Professor Steve Zeidman recently commented on the San Diego Police Department’s practice of reviewing available information to determine which ex-inmates are “prolific offenders” and setting up dragnets in public places they might pass through.
Professor Rick Rossein recently appeared on “Bloomberg Law” to discuss the Education Department’s finding that Harvard Law School was in violation of Title IX for its failure to respond adequately to sexual assault reports.
Professor Ruthann Robson wrote an op-ed for the National Law Journal about the role of the U.S. Supreme court in creating “a culture that ignores racism unless it is the product of a particular individual with a bad motive.”
CUNY Law hosted the third annual Conference on Access to Justice, which is part of the Task Force to Expand Access to Civil Legal Services in New York created by New York Court of Appeals Chief Judge Jonathan Lippman.
Under the leadership of Professor Carmen Huertas-Noble, the Community and Economic Development (CED) Clinic organized and hosted the first New York City Worker Cooperative Conference at CUNY Law.
Next fall, CUNY School of Law, New York City’s only public law school, will realize a long-held dream: a part-time J.D. program.
As New York City’s only public law school, CUNY School of Law prepares students to practice “law in the service of human needs.” Whether serving as staff attorneys at legal assistance organizations, judges, or proprietors of small
law firms serving communities in need, CUNY Law alums continue to make a profound impact.
“The Role I Want to Play” The following is an excerpt from the graduation remarks of Somalia Samuel (’14). Samuel entered the law school through the Pipeline to Justice program.
Twenty years ago, a historic moment occurred in our efforts as a nation to address intimate partner and gender violence.
In 1994, President Bill Clinton signed the Violence Against Women Act (VAWA) into law, and since then, the rate of intimate partner violence has dropped dramatically—67 percent between 1993 and 2010, government figures show.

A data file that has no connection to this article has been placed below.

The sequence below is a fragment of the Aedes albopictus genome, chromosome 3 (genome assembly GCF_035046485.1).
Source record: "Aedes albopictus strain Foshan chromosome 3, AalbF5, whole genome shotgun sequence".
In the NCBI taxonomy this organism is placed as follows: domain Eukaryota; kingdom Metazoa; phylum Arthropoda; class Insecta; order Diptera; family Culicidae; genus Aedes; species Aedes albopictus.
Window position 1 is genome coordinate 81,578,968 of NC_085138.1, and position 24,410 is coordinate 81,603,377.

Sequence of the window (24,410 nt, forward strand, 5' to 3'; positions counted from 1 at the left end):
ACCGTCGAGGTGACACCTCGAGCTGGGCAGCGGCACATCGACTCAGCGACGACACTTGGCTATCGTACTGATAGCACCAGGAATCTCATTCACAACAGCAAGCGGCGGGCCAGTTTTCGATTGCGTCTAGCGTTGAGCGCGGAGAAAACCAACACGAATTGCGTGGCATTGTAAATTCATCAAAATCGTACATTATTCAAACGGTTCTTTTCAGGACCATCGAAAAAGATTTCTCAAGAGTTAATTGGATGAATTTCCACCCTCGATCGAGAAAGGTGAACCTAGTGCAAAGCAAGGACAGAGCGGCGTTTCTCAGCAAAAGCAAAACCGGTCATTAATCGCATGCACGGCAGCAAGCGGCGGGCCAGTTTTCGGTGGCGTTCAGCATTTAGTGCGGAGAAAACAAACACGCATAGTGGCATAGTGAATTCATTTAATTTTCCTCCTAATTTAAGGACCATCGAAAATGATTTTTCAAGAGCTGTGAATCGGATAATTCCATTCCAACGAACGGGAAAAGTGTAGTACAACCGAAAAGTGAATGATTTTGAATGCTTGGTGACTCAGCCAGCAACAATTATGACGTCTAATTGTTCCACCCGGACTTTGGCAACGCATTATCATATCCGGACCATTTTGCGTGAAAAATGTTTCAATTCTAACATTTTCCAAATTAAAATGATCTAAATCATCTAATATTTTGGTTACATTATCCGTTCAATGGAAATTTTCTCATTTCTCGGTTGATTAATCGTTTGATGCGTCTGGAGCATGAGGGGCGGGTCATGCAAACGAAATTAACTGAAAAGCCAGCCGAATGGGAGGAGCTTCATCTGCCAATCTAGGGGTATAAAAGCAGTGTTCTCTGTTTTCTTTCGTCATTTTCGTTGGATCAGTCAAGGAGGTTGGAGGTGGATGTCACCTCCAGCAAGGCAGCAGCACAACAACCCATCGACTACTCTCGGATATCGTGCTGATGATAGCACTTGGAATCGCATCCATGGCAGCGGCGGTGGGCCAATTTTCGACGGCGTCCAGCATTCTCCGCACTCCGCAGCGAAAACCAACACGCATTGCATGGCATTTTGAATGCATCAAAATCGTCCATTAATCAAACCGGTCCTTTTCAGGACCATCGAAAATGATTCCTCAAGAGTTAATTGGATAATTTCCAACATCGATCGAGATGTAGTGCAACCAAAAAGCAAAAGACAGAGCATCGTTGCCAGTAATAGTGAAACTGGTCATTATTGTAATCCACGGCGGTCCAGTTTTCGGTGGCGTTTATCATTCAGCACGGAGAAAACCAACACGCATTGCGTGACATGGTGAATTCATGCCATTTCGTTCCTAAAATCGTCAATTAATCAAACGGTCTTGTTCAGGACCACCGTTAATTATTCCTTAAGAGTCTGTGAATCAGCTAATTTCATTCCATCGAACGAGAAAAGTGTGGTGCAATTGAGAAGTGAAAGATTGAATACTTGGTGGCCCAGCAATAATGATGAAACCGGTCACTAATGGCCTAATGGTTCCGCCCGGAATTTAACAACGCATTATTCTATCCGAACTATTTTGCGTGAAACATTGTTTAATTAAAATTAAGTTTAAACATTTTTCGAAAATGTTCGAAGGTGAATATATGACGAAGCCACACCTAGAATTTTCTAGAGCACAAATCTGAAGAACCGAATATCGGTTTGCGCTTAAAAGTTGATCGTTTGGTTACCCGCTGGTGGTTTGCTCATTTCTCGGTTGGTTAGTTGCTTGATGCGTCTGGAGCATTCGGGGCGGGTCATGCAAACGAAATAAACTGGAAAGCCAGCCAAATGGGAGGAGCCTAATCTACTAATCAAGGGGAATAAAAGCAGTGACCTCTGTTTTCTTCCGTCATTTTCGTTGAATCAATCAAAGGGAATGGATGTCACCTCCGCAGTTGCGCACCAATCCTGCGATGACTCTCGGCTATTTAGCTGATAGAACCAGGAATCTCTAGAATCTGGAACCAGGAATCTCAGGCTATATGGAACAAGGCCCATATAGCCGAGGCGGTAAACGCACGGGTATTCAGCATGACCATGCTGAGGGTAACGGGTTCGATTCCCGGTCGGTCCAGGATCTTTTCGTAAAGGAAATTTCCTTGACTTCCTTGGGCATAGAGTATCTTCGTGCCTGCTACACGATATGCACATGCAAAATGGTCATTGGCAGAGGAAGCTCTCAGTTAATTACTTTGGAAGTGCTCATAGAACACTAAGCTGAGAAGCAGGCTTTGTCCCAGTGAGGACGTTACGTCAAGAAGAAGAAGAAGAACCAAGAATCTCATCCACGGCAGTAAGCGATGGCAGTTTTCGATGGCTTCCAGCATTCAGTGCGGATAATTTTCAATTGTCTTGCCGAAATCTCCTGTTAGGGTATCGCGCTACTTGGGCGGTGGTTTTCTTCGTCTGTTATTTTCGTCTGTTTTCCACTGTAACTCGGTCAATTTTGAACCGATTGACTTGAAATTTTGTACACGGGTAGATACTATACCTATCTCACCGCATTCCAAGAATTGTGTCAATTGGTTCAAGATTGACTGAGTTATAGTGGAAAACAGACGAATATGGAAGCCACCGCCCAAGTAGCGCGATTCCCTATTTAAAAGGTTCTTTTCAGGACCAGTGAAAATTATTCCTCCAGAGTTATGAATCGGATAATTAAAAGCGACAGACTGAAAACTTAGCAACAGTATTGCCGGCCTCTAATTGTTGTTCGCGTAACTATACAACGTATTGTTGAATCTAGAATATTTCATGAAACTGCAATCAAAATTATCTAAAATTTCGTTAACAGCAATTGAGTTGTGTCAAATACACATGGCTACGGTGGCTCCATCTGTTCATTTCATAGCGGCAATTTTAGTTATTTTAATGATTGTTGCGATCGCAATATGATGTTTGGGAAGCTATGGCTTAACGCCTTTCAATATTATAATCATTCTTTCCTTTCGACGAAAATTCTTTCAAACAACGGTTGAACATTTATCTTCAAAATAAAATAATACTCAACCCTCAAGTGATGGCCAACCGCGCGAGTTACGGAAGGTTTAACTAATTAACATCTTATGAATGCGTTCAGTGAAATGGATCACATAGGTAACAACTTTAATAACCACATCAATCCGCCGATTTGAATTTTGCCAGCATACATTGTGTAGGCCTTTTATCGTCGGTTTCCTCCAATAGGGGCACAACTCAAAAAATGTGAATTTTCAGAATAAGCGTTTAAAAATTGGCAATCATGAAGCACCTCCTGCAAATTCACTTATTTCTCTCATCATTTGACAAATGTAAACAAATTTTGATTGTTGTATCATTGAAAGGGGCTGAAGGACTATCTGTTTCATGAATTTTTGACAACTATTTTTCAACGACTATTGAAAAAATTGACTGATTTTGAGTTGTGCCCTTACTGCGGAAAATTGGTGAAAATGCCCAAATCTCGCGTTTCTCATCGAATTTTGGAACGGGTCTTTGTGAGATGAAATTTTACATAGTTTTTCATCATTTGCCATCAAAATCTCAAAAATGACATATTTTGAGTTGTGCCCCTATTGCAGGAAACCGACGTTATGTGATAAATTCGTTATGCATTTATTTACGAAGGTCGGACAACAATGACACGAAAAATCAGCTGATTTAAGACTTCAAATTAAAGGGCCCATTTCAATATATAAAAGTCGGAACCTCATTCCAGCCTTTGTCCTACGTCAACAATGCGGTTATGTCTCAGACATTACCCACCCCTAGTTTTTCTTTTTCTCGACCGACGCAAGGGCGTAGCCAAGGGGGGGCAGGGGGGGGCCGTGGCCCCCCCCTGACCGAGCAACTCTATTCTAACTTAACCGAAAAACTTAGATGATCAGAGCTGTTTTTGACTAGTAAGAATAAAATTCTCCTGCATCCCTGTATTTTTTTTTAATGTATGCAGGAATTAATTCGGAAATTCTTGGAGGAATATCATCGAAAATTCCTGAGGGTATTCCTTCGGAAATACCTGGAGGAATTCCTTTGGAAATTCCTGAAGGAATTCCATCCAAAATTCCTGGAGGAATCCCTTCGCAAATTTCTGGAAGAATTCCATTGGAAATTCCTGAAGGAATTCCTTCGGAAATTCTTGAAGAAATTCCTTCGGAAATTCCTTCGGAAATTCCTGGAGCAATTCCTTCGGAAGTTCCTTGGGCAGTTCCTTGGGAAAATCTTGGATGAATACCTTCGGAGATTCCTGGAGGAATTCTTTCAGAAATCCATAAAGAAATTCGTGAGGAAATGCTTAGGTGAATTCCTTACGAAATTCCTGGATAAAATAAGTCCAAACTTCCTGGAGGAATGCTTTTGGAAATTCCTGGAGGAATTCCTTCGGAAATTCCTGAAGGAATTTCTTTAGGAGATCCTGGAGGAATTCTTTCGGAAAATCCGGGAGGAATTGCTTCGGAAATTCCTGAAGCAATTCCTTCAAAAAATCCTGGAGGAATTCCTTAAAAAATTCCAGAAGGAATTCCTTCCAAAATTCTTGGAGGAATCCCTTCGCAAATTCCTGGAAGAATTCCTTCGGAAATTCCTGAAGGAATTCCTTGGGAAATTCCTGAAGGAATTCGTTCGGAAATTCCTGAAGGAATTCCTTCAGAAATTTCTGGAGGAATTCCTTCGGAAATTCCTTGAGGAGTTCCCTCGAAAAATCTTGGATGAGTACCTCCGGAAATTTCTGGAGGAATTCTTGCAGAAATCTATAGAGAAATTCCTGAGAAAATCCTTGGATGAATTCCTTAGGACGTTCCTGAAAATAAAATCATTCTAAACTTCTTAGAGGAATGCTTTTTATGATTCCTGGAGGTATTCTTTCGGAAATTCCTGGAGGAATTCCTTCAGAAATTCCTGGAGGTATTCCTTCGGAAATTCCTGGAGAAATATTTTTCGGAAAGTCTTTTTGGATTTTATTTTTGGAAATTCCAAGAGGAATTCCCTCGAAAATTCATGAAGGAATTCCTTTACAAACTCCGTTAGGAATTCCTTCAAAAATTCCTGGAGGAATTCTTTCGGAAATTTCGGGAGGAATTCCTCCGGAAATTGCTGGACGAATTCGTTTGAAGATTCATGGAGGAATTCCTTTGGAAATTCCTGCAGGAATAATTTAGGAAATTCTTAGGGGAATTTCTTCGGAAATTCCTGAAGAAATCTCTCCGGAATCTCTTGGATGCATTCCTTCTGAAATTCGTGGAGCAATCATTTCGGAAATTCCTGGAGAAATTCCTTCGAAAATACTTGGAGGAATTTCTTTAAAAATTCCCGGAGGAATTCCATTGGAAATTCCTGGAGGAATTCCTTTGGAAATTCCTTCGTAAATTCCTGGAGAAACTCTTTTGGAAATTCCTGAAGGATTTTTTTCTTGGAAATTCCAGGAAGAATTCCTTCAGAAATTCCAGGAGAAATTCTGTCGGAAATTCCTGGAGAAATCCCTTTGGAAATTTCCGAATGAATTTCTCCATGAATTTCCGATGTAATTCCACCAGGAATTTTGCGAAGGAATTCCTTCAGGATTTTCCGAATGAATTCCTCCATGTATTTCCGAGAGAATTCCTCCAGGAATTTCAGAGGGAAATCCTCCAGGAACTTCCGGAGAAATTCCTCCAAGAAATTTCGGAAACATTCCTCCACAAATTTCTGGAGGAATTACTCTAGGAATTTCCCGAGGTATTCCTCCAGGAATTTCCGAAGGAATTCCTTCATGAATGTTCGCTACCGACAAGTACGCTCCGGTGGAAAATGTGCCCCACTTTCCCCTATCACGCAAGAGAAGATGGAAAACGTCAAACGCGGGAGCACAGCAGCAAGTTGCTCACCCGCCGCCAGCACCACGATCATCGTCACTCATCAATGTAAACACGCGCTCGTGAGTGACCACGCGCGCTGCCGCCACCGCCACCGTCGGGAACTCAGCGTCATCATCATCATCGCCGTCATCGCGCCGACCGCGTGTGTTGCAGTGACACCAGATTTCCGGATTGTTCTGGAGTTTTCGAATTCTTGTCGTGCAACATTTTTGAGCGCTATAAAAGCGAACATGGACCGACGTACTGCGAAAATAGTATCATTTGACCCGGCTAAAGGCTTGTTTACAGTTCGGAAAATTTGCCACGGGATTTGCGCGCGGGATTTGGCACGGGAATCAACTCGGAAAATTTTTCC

Making the world a better place increasingly requires a global perspective and global experiences.
For Brad Parker (’10), one of the defining moments at Defense for Children International (DCI)–Palestine can be summed up by a piece of video footage that his organization obtained from a security camera in Ramallah. It shows Israeli soldiers shooting and killing two Palestinian teenagers taking part in a demonstration.
Justice Richard J. Goldstone is the first scholar-in-residence at the Sorensen Center for International Peace and Justice at CUNY School of Law. Camille Massey, the center’s founding executive director, joined Goldstone in a conversation about the role he played in the transition from apartheid South Africa to democracy, and other topics.
I know my husband Ted would be proud and honored by the creation of the Sorensen Center for International Peace and Justice.
One August afternoon, I sat on the floor of the law office in downtown Sana’a, Yemen, where I’d been working in the summer before starting law school…
For Golnaz Fakhimi (’11), international human rights work started at CUNY Law. As a student in the Immigrant & Non-Citizen Rights Clinic (INRC), she advocated on behalf of prisoners in U.S. military custody at Bagram Air Base, Afghanistan.
Born in Nebraska to a Unitarian family, Theodore C. Sorensen registered for noncombatant service as a conscientious objector when he turned 18. On his application, he identified himself as a “peace maker.”
If you look at the lineup for the official launch of the Sorensen Center for International Peace and Justice at CUNY School of Law, you know it’s off to an auspicious start. After all, it’s not every day that former United Nations Secretary-General Kofi Annan visits a law school to open a center and Grammy Award–winning artist and activist Alicia Keys offers a surprise performance for the celebration.
Meet Justice Richard J. Goldstone, the first scholar-in- residence at the Sorensen Center for International Peace and Justice at CUNY School of Law.
Professor Victor Goode’s letter in a response to an editorial in the New York Times was published. He considers the ethics of wealth.
In the wake of the Eric Garner decision, Professor Steve Zeidman has spoken out on the problems with broken windows policing and the need for a 21st-century approach to policing.
Professor Steve Zeidman spoke to the New York Times about the need for checks when compiling databases for “smart prosecutions” and on why prosecutors should keep a healthy distance from police.
One of our current students, Liam Lowery (’17), tells WNYC’s Death, Sex, & Money the story of meeting and dating his future wife, Marisa Carroll, while also transforming himself. Lowery identifies as trans, and he started taking testosterone soon after they began dating.
Yesterday, Professor Lisa Davis testified before Congress at a hearing organized by the Tom Lantos Human Rights Commission on aid delivery and development strategies for long-term capacity building in Haiti.
A new article from Business Insider ranks CUNY School of Law the 33rd best law school in America. Among law schools in New York, CUNY places 3rd, behind Columbia and NYU.
The New York Daily News reports on the new Cop Accountability Program (CAP), a database that will collect information about police officers accused of wrongdoing.